If we are indeed harboring feelings of remoteness, this may be as result of (a) acts we’ve committed that have pushed us away from God and God’s pleasure and/or (b) our perception (mentioned above), influenced by the whispering of Shaytan as well as our souls.

If we read the story of Cain and Abel, we see that it was Cain’s nafs (his soul) that coerced him into slaying his brother:

“So his lower self persuaded him to kill his brother, and he killed him and became one of the lost.” [al-Ma’idah: 30]

فَطَوَّعَت لَهُ نَفسُهُ قَتلَ أَخيهِ فَقَتَلَهُ فَأَصبَحَ مِنَ الخاسِرينَ

طَوَّعَ (the verb at the beginning of the verse above) means “to subjugate” (s.o., or s.th.) into obedience. It is not true obedience. In a sense we can act for our true selves or against. This is confirmed in modern studies on neurology and behavior, what Kelly McGonigal says in her book The Willpower Instinct:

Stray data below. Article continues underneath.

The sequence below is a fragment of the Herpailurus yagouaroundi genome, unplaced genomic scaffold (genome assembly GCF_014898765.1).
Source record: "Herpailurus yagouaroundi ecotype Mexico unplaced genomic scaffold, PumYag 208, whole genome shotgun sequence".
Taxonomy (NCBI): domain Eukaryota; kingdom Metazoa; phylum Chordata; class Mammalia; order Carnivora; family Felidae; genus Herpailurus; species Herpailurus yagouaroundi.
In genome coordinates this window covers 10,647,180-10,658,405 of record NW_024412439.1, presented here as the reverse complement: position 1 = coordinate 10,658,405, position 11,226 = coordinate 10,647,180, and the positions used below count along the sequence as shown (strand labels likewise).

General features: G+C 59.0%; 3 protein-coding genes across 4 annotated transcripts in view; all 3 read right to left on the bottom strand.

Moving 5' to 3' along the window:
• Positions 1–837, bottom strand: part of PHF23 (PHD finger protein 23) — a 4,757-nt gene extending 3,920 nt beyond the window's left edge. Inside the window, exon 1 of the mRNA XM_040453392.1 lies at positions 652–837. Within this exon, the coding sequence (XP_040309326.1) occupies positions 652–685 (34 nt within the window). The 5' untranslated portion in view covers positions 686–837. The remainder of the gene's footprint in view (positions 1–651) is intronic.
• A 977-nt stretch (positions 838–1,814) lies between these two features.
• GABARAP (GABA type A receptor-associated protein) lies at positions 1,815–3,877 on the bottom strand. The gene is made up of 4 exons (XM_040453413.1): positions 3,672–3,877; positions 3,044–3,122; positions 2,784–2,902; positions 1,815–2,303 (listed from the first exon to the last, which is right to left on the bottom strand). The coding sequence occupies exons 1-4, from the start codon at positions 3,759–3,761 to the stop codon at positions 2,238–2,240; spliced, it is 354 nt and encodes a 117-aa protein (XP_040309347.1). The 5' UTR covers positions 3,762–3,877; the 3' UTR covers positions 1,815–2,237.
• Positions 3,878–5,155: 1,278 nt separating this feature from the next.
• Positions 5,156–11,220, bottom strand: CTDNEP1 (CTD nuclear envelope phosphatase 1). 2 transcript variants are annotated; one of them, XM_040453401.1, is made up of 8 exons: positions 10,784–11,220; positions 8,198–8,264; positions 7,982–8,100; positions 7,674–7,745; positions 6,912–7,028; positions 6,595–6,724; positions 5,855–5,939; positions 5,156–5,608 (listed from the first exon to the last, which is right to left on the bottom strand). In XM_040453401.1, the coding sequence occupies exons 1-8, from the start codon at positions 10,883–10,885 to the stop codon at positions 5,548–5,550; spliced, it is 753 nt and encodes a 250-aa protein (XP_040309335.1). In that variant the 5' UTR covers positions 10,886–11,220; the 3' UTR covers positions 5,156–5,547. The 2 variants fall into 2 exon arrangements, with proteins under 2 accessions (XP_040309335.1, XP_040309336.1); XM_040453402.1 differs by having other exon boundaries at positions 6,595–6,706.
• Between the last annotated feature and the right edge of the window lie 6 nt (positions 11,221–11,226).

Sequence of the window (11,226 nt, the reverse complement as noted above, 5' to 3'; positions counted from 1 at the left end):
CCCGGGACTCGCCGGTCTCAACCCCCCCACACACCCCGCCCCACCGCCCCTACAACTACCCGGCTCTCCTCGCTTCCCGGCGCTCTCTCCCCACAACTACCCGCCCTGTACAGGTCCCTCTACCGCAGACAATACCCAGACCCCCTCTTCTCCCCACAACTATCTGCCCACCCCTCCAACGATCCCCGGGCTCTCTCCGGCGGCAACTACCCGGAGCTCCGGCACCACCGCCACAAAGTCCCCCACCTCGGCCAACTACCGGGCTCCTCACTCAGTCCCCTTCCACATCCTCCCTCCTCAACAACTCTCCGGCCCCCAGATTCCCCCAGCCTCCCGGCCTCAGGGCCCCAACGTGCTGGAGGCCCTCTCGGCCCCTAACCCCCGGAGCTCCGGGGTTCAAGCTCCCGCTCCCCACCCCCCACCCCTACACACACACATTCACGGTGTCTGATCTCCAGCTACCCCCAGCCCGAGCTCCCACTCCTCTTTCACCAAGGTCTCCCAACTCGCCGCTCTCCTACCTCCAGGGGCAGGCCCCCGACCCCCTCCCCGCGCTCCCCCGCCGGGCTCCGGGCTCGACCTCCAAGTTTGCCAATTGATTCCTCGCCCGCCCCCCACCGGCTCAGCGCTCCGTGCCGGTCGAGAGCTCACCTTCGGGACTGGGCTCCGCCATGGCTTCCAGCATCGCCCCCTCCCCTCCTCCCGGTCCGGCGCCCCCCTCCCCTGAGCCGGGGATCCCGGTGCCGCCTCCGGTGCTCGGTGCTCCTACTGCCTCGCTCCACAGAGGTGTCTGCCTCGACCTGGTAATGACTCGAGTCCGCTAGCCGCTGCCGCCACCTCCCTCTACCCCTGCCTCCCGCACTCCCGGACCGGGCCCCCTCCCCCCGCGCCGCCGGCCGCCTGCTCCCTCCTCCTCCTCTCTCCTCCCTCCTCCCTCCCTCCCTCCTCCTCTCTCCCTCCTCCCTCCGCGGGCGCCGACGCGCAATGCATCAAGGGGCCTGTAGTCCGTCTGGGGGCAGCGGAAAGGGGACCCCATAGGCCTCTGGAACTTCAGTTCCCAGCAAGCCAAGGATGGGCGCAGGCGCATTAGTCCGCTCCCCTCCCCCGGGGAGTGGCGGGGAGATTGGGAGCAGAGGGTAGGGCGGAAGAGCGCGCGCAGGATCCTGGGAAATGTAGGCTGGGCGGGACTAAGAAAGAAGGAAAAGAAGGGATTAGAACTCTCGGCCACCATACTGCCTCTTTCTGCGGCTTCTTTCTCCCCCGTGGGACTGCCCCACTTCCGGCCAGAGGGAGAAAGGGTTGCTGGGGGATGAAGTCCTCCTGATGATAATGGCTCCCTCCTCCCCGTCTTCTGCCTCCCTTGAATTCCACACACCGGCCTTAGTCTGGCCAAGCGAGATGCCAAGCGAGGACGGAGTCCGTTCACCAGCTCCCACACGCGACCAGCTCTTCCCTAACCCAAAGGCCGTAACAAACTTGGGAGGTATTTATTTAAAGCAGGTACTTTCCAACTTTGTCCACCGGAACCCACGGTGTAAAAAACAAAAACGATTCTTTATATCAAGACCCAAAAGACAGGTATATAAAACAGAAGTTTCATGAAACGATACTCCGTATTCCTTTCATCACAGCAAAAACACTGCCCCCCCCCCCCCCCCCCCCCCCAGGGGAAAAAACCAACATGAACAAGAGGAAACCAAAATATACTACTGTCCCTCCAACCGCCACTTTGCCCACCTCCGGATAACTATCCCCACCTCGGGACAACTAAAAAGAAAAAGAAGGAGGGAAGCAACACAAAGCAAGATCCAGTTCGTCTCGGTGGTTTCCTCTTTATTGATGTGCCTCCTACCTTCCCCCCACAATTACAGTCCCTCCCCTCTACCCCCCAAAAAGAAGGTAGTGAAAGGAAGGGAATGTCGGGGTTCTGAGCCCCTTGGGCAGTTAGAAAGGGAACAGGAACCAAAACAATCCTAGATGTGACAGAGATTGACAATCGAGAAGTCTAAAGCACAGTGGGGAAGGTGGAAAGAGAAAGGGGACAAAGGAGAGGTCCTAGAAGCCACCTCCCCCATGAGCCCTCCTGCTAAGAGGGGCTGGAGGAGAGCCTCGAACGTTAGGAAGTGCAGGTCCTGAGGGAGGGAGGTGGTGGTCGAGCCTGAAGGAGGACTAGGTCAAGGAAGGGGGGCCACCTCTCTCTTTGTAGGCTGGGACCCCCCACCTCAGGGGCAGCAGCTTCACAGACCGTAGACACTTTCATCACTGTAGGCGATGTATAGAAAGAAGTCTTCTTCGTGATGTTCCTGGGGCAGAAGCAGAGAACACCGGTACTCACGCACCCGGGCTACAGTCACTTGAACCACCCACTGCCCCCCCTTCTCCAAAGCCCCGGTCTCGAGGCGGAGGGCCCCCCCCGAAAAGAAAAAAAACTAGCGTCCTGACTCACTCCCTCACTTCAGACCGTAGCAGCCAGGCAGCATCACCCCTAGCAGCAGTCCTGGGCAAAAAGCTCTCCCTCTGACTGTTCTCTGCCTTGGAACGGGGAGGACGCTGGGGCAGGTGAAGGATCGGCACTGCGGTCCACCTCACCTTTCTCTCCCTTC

“the promise of reward is so powerful that we continue to pursue things that don’t make us happy”.

Our nafs can, if not disciplined, override our senses and alter our perception of reality, even our actions. This can lead us to a skewed perception of reality. Ironically, we make think ourselves distant when in fact we are close to God:

“We created man and We know what his own self whispers to him. We are nearer to him than his jugular vein.” [Qaf: 16]

وَلَقَد خَلَقنَا الإِنسانَ وَنَعلَمُ ما تُوَسوِسُ بِهِ نَفسُهُ ۖ وَنَحنُ أَقرَبُ إِلَيهِ مِن حَبلِ الوَريدِ

In the end, we must strive to be honest with ourselves and ultimately, with God. Are the walls closing in? Is God punishing us? The answer to these questions may lie in straddling a line between hoping for God’s mercy – in that it is always near – and being honest enough to access our actions and correct them in accordance with His laws. And we seek protection from the accursed Shaytan.

How To Be Powerless & Live Well

The following is a short article I wrote for al-Madina Institute’s blog entitled How To Be Powerless & Live Well. It is meant to address some of the spiritual and psychological struggles we all go through at one point or another.